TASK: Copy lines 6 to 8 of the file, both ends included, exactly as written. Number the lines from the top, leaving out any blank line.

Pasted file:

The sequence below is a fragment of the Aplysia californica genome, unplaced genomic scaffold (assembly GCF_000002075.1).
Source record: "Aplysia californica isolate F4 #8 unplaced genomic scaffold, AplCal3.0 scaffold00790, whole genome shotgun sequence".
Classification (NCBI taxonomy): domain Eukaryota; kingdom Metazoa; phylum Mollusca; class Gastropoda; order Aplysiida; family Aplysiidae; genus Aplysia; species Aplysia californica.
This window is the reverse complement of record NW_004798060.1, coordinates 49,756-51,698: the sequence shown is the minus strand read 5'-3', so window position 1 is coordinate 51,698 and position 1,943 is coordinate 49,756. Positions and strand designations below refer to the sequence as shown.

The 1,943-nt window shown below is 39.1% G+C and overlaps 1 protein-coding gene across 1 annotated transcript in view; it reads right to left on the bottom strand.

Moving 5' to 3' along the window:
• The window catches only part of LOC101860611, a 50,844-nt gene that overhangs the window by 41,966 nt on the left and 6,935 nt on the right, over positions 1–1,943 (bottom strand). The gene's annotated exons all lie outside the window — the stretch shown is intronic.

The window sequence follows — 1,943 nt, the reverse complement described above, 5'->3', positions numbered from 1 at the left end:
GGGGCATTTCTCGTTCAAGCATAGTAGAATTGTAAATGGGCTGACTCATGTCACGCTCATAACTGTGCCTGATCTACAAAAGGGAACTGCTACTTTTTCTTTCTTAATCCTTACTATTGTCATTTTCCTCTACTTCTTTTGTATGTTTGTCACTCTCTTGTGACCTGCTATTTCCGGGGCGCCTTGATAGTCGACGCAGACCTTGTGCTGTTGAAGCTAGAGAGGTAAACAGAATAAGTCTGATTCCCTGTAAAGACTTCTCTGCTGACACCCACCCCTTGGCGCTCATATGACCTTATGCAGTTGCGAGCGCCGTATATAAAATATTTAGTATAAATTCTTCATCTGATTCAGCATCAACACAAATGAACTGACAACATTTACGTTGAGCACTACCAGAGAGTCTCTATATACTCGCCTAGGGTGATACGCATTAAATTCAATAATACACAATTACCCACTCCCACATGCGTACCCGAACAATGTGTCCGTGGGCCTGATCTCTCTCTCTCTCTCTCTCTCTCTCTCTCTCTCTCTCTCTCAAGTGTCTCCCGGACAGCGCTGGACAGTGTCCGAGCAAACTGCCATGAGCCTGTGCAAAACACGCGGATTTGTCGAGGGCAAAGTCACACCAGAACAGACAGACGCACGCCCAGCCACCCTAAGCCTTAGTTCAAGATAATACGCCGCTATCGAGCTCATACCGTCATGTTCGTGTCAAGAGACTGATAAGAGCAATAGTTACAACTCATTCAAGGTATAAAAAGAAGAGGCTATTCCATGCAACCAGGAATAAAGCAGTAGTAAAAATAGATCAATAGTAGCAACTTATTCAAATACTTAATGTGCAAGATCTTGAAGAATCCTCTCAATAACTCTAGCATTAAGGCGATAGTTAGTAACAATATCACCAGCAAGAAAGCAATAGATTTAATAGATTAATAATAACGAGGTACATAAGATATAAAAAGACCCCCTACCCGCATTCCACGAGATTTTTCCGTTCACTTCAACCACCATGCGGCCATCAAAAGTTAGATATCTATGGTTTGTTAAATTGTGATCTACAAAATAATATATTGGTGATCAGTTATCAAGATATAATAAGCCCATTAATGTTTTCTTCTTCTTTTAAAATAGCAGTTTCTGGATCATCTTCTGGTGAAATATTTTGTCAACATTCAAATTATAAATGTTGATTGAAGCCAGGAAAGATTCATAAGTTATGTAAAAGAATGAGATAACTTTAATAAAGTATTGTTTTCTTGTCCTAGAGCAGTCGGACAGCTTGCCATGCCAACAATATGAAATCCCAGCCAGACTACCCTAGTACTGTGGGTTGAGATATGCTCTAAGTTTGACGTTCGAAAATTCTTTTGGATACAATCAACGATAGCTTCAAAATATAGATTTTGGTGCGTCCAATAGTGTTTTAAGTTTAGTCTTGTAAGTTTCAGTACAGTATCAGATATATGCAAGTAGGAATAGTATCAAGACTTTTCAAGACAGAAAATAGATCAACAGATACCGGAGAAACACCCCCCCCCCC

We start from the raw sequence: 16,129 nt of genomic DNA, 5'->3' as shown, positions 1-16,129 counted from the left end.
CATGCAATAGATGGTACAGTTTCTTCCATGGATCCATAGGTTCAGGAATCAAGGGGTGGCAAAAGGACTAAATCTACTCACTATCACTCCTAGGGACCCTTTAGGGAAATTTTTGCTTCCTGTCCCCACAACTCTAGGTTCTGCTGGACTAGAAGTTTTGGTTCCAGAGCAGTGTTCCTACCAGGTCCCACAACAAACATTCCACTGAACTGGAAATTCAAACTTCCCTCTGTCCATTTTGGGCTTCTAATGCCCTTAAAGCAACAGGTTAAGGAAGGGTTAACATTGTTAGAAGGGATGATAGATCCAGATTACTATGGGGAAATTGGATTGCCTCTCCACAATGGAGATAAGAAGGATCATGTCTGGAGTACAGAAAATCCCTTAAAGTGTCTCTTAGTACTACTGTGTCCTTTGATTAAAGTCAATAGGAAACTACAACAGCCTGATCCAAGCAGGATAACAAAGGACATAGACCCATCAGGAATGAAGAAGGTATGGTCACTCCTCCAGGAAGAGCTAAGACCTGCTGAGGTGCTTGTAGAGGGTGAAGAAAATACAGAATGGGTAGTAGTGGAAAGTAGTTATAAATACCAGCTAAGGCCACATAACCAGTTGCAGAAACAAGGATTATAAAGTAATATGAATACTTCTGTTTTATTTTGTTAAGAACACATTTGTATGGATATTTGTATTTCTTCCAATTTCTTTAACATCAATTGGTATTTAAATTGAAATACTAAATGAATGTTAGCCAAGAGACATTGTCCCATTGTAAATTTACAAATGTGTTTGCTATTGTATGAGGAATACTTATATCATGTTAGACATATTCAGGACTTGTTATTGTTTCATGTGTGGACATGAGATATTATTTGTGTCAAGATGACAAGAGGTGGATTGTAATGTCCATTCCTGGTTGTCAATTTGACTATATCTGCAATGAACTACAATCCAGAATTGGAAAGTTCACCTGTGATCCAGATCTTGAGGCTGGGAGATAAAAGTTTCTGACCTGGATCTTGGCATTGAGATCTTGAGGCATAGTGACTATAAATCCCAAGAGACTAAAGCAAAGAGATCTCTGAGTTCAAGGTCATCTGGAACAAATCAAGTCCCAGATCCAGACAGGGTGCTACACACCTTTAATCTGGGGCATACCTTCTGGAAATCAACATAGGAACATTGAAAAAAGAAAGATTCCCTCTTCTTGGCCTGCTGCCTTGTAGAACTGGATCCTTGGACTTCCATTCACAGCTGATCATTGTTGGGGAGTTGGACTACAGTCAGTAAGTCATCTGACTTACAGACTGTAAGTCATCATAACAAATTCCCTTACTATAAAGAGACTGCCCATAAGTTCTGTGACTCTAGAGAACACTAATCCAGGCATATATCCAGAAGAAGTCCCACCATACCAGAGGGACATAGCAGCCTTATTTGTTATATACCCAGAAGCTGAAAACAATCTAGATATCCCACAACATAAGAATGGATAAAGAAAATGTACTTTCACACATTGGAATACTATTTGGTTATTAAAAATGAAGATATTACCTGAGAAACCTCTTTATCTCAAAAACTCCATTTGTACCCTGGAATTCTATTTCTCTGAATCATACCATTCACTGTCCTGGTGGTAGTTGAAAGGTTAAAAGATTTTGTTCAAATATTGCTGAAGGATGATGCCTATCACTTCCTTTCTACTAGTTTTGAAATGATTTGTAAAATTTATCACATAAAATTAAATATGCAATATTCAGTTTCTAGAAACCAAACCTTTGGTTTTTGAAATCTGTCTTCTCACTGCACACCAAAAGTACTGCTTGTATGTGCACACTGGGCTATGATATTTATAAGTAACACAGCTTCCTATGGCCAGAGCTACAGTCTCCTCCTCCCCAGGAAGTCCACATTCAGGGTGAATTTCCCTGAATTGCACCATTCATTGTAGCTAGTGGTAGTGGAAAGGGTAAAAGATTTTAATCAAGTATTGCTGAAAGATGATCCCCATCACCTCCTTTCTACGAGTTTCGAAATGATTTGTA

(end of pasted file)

Moving 5' to 3' along the window:
• The window catches only part of LOC101860611, a 50,844-nt gene that overhangs the window by 41,966 nt on the left and 6,935 nt on the right, over positions 1–1,943 (bottom strand). The gene's annotated exons all lie outside the window — the stretch shown is intronic.

The window sequence follows — 1,943 nt, the reverse complement described above, 5'->3', positions numbered from 1 at the left end: